It’s a cold white Friday in mid-December as our twenty-member team from three non-government organisations clog the vehicles at the banks of river Jhelum, some 140 kilometres west of Srinagar. Bad weather and snow compels us to leave vehicles and walk up the final destination Jabda, which is still some 5000 feet up in a cloudy mountain.
We reluctantly accepted to trek up the timeless snowy mountain leaving our three vehicles in the foothills on Srinagar-Muzaffarabad International Highway, as driving vehicles up the mountain became out of the question.
During the entire conflict between India and Pakistan, this village remained its epicentre right from 1947. This western most frontier village of Jammu Kashmir used to be among the main routes for rebel insurgents to cross-over to Pakistan-administered Kashmir for arms training.
Although, now guns, occasionally pound the area, but nothing considerable has changed beyond that. From past several decades, Jabra has continued a backward, impoverished remote and accessible only by foot during most of the seasons.
From Sarai-Bandi at the the banks of Jhelum, we hike a trail that climbs steadily along a deep snowed valley. Snailing up in the snowy weather and cloudy sky; of hill after hill with neither tree nor settlement, the approach to the Jabra became up a narrow valley of snow, darkness and bitter cold.
It is half-past four and we are still half an hour short to summit, where our medical camp is arranged. Looking up at the last cliff, villagers are visible waiting us, uninterruptedly tracking our movement from the top. After travelling nearly ten hours-non-stop the sense of exhaustion was quite visible over our faces, but no one would have sensed that it would turn into an unforgettable fight.
Abruptly our team halted in an empty landscape, at the base of a few steep cliffs below the final destination. “What happened? Some-one behind shouted. “We are moving back.” The response came swiftly.
Usually in winter, days shorten much in Kashmir. When the sun sets, the temperature drops to below minus degrees Celsius. And it becomes much hectic to travel. There are no hotels or guest houses, and hospitality in this land is a matter of survival.
In just a few moments the team got fragmented into two; one bound to retreat as soon as possible, the other few adamant over to trek on until the camp is over.
Despite a heated debate for around fifteen minutes, no one could take a call. Our team was disconnected from the base station in Srinagar, just as we travelled past Uri town. So it was impossible to consult the project head and get the final opinion. At last the team had to follow a split-second decision not to turn around, which ultimately became our memorable diary.
Back in Office, our Security in-Charge and Project Head had considered all the matters and planned accordingly a day before. In-fact the weather forecast was taken into view, which un-denyingly had predicted clear weather for the upcoming week. Hardly, few might have assumed that weather in Kashmir displays a significant impact of western disturbances. And geographically, it would have been wiser to consult the weather forecast from Pakistan. But almost everyone missed the fact. And the next morning when we entered the Uri town, it was out-rightly a different landscape.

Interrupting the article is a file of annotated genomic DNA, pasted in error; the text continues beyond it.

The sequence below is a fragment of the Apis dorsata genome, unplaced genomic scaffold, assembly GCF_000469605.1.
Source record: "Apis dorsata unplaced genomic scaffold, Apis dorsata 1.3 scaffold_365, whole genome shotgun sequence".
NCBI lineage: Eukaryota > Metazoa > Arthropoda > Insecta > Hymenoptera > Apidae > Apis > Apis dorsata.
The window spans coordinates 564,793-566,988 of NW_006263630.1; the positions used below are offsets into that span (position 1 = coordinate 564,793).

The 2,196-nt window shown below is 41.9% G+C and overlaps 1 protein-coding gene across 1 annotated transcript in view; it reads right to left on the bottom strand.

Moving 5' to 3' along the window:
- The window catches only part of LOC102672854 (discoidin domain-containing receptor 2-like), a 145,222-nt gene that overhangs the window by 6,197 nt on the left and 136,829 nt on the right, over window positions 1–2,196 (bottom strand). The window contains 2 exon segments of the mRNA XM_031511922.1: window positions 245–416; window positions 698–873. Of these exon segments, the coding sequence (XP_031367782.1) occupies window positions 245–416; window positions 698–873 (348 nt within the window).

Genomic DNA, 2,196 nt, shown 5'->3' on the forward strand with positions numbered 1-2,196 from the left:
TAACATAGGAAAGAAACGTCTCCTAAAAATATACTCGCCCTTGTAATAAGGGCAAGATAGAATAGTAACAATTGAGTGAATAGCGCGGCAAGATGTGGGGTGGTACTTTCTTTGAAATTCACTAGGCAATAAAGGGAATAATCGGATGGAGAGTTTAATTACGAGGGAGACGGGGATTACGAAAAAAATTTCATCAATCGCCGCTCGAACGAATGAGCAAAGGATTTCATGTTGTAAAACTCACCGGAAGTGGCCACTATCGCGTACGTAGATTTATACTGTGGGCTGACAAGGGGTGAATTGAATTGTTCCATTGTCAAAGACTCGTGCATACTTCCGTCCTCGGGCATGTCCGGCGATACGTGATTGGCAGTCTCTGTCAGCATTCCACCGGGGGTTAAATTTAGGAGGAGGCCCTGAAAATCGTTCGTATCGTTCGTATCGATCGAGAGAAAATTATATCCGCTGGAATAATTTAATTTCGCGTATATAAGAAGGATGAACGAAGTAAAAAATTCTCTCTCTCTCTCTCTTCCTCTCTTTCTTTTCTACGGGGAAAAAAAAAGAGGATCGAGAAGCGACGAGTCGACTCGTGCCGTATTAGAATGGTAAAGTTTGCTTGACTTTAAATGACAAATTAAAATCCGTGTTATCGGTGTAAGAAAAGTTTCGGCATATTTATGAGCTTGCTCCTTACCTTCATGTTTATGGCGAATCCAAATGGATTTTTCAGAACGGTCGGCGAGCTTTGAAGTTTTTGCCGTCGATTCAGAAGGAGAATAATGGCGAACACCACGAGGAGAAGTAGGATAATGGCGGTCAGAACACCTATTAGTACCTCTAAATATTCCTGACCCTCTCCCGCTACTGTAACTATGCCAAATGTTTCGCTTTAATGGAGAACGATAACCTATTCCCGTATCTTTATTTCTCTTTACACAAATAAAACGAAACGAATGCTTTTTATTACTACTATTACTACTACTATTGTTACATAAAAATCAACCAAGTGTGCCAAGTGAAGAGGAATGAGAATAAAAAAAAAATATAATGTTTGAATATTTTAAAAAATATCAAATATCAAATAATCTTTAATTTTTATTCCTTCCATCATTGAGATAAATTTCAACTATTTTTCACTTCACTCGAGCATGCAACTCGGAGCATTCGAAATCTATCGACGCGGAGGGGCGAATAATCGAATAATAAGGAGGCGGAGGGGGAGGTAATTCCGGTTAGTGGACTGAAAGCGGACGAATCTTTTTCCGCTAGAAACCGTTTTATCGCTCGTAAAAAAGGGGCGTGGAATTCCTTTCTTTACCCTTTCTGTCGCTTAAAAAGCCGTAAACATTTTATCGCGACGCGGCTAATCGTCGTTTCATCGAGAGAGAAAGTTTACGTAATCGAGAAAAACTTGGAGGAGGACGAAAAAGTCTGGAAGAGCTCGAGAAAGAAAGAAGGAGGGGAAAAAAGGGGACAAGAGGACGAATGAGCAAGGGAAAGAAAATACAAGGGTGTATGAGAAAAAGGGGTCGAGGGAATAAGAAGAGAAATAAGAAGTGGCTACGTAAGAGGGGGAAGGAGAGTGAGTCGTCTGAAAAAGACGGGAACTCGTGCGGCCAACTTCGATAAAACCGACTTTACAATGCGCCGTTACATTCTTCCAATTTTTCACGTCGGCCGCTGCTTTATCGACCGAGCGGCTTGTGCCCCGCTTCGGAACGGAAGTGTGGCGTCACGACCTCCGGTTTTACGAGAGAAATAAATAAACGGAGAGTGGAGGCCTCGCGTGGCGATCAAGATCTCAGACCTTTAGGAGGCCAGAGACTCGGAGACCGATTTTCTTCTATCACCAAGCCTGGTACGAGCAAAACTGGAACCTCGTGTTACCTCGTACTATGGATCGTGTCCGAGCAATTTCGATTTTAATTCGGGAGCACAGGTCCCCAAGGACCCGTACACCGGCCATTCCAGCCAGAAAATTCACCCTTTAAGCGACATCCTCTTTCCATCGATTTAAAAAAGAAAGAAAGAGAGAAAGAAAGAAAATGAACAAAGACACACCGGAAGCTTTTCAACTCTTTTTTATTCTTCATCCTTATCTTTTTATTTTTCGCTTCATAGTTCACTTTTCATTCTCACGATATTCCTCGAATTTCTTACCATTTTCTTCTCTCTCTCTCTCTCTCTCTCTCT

As most of us were not technical trekkers, so only the medical team afforded to reach to the summit camp and majority of our colleagues hardly moved beyond the base cliff, (Disputed Point) where the row had begun. And many of us usually talk this trip with ‘JABDA MEIN JAGDA’ tagline.
The sun had already leaned over the western horizon the moment we stepped in the village, where more than hundred people received us with mixed feelings. Villagers gather around to marvel at the foreigners who have arrived in the dead of winter.
Our medical team got just a few hours to look patients and provide them the basic medicines we had taken along. We had to move before the darkness fell, because to
slope down the mountain it was again a couple of hours’ task. However, the satisfaction from both the sides became debatable and still an unending discussion. But it is a fact that perfection is just a mirage, and failure is the first step towards success. We never managed our medical team to send this village again, despite we had promised. But I wish someone else, who might go through this travelogue that this village sans of all basic health facilities need us most.
Here, emptiness is not nothingness. In these mountains the silence of conflict-ridden speaks everything. There are no roads or electricity. Cattle dung fuels the fires of the few, who live in this village and the land yields only a single crop of maize each year: certainly an insufficient supply.
Accustomed to hardships, these communities live their lives at the mercy of fate. Pregnant women fight to scrape a living on the plunging slopes of the unforgiving mountains; carrying wood, cutting grass and working in the fields. Medical assistance is a casualty here and government apathy a norm.ENDS…